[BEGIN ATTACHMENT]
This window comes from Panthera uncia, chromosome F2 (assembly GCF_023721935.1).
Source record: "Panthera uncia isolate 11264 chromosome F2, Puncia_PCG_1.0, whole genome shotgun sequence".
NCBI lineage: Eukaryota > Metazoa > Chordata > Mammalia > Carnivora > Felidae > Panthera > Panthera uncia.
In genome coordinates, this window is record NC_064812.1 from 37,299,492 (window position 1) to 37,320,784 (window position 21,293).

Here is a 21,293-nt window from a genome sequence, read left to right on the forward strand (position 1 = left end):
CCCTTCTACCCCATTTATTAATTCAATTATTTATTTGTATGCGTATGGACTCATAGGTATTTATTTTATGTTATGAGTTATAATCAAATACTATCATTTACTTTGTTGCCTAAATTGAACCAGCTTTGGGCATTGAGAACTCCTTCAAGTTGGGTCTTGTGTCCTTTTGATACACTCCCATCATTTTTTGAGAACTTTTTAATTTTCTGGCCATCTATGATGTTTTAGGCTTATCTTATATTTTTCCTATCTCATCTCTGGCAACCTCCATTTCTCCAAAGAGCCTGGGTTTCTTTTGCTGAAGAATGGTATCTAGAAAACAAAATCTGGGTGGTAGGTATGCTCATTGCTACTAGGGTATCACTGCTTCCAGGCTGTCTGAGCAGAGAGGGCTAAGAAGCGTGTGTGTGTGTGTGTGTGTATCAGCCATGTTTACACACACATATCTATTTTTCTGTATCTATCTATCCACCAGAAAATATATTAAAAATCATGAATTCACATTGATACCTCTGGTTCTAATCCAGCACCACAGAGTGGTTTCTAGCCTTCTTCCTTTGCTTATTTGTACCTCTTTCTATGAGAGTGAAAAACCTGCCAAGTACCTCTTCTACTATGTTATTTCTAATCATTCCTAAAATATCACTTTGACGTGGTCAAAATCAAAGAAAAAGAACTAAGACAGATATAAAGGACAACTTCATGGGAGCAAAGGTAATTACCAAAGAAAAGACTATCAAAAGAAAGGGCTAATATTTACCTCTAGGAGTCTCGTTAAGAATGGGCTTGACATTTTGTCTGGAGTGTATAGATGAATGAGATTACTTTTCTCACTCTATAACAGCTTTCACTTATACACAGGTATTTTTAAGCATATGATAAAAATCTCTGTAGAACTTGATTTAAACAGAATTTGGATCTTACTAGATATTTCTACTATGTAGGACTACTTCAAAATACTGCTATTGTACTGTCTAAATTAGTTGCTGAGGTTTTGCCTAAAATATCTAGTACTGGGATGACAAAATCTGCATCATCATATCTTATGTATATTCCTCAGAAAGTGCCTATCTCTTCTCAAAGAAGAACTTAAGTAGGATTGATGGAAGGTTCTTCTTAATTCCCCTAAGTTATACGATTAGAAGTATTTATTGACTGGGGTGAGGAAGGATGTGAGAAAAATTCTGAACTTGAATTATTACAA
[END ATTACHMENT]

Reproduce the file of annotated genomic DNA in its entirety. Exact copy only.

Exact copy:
This window comes from Panthera uncia, chromosome F2 (assembly GCF_023721935.1).
Source record: "Panthera uncia isolate 11264 chromosome F2, Puncia_PCG_1.0, whole genome shotgun sequence".
NCBI lineage: Eukaryota > Metazoa > Chordata > Mammalia > Carnivora > Felidae > Panthera > Panthera uncia.
In genome coordinates, this window is record NC_064812.1 from 37,299,492 (window position 1) to 37,320,784 (window position 21,293).

Here is a 21,293-nt window from a genome sequence, read left to right on the forward strand (position 1 = left end):
CCCTTCTACCCCATTTATTAATTCAATTATTTATTTGTATGCGTATGGACTCATAGGTATTTATTTTATGTTATGAGTTATAATCAAATACTATCATTTACTTTGTTGCCTAAATTGAACCAGCTTTGGGCATTGAGAACTCCTTCAAGTTGGGTCTTGTGTCCTTTTGATACACTCCCATCATTTTTTGAGAACTTTTTAATTTTCTGGCCATCTATGATGTTTTAGGCTTATCTTATATTTTTCCTATCTCATCTCTGGCAACCTCCATTTCTCCAAAGAGCCTGGGTTTCTTTTGCTGAAGAATGGTATCTAGAAAACAAAATCTGGGTGGTAGGTATGCTCATTGCTACTAGGGTATCACTGCTTCCAGGCTGTCTGAGCAGAGAGGGCTAAGAAGCGTGTGTGTGTGTGTGTGTGTATCAGCCATGTTTACACACACATATCTATTTTTCTGTATCTATCTATCCACCAGAAAATATATTAAAAATCATGAATTCACATTGATACCTCTGGTTCTAATCCAGCACCACAGAGTGGTTTCTAGCCTTCTTCCTTTGCTTATTTGTACCTCTTTCTATGAGAGTGAAAAACCTGCCAAGTACCTCTTCTACTATGTTATTTCTAATCATTCCTAAAATATCACTTTGACGTGGTCAAAATCAAAGAAAAAGAACTAAGACAGATATAAAGGACAACTTCATGGGAGCAAAGGTAATTACCAAAGAAAAGACTATCAAAAGAAAGGGCTAATATTTACCTCTAGGAGTCTCGTTAAGAATGGGCTTGACATTTTGTCTGGAGTGTATAGATGAATGAGATTACTTTTCTCACTCTATAACAGCTTTCACTTATACACAGGTATTTTTAAGCATATGATAAAAATCTCTGTAGAACTTGATTTAAACAGAATTTGGATCTTACTAGATATTTCTACTATGTAGGACTACTTCAAAATACTGCTATTGTACTGTCTAAATTAGTTGCTGAGGTTTTGCCTAAAATATCTAGTACTGGGATGACAAAATCTGCATCATCATATCTTATGTATATTCCTCAGAAAGTGCCTATCTCTTCTCAAAGAAGAACTTAAGTAGGATTGATGGAAGGTTCTTCTTAATTCCCCTAAGTTATACGATTAGAAGTATTTATTGACTGGGGTGAGGAAGGATGTGAGAAAAATTCTGAACTTGAATTATTACAA